The first freight train to leave the Blenheim freight hub heading south to Lake Grassmere ran on January 16.Freight from Dominion Saltworks at Lake Grassmere was then carried on the first stage of its journey to the North Island, arriving in Blenheim just after noon.kiwrail recovery at kaikoura

Caption: Contractors work to clear slip 14 on SH1 towards the end of December – Photo courtesy of the NZ Transport Agency

Mr Reidy described it as “a significant milestone” in the restoration of the Main North Line, but said there are much bigger issues to tackle further south. By the end of January, work to rebuild the Main North Line between Christchurch and Blenheim had gathered pace, including surveying the land in preparation for returning the track to its proper position. Onsite inspections of bridges and landslips are continuing, and preparation for geotech testing is underway.

To stay up to date with the recovery of road and rail routes damaged by the Kaikoura earthquakes, visit


We hope you enjoyed this newsletter.  Our Archive newsletter page holds previous newsletters from 2015. For the latest though, click on our “The latest” link on the home page masthead… This is updated at least weekly with industry related news items and commentary on current issues.

Latest Newsletter: Sept – January 2017

Welcome to our latest newsletter – an industry round-up of news and interviews related to the maritime logistics industry……


New Zealand is gearing up for a bumper cruise season, with a record number of cruise ships headed for our shores.

Cruise Lines International Association Australasia commercial director Brett Jardine said 33 ships will be cruising local waters between October 1 and April 30, with nine making their inaugural calls. In the same period last year, New Zealand welcomed 28 ships.

There will be 33 cruise ships visiting New Zealand over the summer. The ships will make more than 600 calls to ports around the country, including close to a dozen maiden calls for cruise lines at destinations including Stewart Island, Wellington and Kaikoura.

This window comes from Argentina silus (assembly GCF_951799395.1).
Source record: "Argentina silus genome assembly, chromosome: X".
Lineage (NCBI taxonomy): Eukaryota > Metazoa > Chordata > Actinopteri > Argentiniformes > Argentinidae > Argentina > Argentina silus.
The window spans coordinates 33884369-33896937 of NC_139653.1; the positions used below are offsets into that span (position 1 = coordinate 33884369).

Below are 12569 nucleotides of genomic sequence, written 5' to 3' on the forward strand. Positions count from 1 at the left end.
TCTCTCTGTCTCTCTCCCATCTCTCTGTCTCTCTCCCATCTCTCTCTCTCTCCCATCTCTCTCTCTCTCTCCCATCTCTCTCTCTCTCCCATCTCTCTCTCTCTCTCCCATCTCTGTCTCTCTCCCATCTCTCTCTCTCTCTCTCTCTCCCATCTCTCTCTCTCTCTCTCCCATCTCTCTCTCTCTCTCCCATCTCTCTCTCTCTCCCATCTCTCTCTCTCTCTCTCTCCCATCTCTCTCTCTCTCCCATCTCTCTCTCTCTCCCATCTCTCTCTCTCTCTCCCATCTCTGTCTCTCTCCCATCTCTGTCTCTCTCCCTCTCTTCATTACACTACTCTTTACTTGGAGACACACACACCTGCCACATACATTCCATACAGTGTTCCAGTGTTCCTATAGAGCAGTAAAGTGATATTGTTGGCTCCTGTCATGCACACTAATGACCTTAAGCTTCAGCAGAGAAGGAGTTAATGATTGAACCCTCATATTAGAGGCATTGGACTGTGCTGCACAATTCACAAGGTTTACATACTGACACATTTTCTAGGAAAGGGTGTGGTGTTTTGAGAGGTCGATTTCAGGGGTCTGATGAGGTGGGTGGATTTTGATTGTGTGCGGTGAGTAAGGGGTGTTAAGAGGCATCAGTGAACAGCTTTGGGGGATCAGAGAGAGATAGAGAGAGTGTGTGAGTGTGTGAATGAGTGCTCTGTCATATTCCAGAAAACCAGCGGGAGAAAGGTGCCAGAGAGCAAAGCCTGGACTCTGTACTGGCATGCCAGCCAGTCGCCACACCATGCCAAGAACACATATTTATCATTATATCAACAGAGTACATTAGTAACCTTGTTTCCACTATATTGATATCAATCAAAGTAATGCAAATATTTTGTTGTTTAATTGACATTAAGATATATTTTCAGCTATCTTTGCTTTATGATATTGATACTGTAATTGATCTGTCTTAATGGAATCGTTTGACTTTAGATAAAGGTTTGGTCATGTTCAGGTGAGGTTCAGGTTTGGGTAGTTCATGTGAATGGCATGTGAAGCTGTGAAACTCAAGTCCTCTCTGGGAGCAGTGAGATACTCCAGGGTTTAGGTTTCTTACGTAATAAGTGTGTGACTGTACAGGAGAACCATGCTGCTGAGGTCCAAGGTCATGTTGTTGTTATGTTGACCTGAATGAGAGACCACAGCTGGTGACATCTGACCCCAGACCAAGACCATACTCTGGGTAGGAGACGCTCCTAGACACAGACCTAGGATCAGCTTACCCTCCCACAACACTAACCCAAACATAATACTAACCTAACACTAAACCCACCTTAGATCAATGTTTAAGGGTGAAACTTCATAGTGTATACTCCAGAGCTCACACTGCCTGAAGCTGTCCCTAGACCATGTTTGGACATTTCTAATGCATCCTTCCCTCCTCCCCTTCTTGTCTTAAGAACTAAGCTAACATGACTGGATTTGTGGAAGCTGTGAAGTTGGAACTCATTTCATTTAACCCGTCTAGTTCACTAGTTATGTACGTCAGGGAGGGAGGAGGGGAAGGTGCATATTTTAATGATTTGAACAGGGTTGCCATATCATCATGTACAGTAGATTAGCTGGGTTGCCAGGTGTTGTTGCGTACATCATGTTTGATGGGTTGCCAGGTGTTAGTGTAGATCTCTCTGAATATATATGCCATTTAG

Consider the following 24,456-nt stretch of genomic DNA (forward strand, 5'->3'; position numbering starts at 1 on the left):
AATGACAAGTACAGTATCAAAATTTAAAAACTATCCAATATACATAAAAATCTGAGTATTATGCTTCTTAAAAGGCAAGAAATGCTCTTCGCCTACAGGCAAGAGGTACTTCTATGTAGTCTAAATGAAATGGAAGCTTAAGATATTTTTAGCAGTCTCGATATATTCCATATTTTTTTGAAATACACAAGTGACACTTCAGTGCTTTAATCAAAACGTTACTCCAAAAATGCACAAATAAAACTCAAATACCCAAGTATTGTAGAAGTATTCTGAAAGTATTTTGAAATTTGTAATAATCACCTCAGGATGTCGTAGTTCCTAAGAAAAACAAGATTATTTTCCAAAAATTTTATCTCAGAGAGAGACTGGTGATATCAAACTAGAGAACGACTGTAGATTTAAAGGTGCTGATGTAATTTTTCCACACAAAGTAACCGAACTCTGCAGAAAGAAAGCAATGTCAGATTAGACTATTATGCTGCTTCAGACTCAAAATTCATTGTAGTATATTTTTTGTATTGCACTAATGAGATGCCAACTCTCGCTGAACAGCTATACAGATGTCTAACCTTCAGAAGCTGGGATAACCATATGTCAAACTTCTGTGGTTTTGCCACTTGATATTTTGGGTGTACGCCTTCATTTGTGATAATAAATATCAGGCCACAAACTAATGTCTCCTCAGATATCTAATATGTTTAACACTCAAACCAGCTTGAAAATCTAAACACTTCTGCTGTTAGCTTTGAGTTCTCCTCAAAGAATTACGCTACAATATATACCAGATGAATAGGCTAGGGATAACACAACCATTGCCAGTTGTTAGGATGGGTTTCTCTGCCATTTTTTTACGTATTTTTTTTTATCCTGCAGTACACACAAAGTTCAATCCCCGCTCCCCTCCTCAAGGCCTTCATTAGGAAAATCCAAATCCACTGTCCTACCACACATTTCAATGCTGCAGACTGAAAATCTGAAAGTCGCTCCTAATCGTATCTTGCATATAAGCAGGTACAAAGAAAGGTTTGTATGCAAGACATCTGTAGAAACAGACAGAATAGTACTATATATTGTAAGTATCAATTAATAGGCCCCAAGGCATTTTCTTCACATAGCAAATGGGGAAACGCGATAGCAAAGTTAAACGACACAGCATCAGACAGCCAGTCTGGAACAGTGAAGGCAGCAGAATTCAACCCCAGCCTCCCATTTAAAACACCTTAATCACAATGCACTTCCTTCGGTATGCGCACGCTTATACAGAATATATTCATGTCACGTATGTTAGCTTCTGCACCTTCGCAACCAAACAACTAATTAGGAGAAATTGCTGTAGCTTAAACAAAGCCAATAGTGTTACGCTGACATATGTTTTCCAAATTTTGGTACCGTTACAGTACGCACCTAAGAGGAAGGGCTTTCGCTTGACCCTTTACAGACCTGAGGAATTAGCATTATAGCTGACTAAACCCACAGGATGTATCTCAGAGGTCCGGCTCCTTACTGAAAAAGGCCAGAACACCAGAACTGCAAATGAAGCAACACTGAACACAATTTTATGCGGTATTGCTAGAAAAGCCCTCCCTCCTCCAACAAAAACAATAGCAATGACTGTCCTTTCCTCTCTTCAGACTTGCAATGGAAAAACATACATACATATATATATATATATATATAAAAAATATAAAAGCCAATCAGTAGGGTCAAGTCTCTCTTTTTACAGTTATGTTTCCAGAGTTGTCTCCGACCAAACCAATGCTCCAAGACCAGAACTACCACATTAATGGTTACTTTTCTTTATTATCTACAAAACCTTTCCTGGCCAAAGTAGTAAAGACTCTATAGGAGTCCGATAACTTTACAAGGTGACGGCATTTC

ovation 1475033757791

‘Ovation of the Seas’ is 346 metres long and has room for 4905 passengers.: Photo supplied.

Among the visitors will be the largest ship to sail to New Zealand, Royal Caribbean’s 167,000-tonne Ovation of the Seas, as well as the youngest and most luxurious ship to cruise local waters, the Seabourn Encore, which will arrive in New Zealand just one month after she is officially named in Singapore.

Mr Jardine said the record season reflected New Zealand’s growing popularity as a cruise destination, as well as continuing growth in Kiwi passenger numbers. Figures showed close to 70,000 New Zealanders took a cruise in 2015, a 10 per cent increase on the previous year.

“New Zealand’s popularity as one of the world’s hottest cruise destinations will be clearly evident this summer,” Mr Jardine said. “Not only will there be more ships visiting than ever before, there will be scores of inaugural calls around the country as cruise lines extend their itineraries to take in a wider range of beautiful ports around the North and South Islands.”

Launched in April 2016, the 4180-passenger Ovation is the latest Quantum-class ship and will be the newest, biggest, most advanced ship to sail in New Zealand waters. It is a game changer for cruising, featuring  skydiving and surf simulators, North Star viewing capsule, spectacular Two70 entertainment venue, Seaplex activity space, 21 restaurants and cafes, solo, “virtual balcony” and family cabins.

Ovation will arrive in Fiordland on December 21, followed by Dunedin on December 22. (See

Encore will be the youngest, most luxurious ship to grace local waters. The elegant 604-guest ship is slightly larger than its three Odyssey-class sisters; it will have an extra deck, all-balcony suites, an aft watersports marina and new restaurants. Seabourn Encore’s first Australian season includes 15-night cruises to New Zealand and the Pacific. It will debut in Milford Sound on February 9, followed by Oban on February 10. See

Otheir ships making their maiden call to New Zealand include Azamara Cruises – Azamara Journey. Arrives in Milford Sound on February 28 and Dunedin on March 1, the first of 10 maiden calls; Hapag-Lloyd Cruises – Europa 2. Debuts in Auckland on December 20 and will make eight inaugural calls around the country; Holland America Line – Maasdam. Debuts in Tauranga on November 20; NCL – Norwegian Star. Debuts in Dunedin on February 13, the first of seven maiden NZ calls; Oceania Cruises – Sirena. Arrives in Dunedin on April 17 and will make six maiden calls to local ports; P&O Cruises Australia – Pacific Aria. Arrives in Auckland on November 20; and Princess Cruises – Emerald Princess. Sails into Miford Sound on November 20.

Source – Stuff



By Simon Rougheen, Asia regional correspondent in Jakarta.

Caption: Filipino Coast Guard personnel arrest mock pirates during a combined maritime exercise by Philippine and Japanese Coast Guards in the waters off Manila Bay on July 13. © AP

Maritime piracy attacks in Asia fell by more than two-thirds in the first half of 2016 compared to a year ago, suggesting that regional efforts to reduce the number of incidents are making headway amid a global decline in the number of ships seized or ambushed.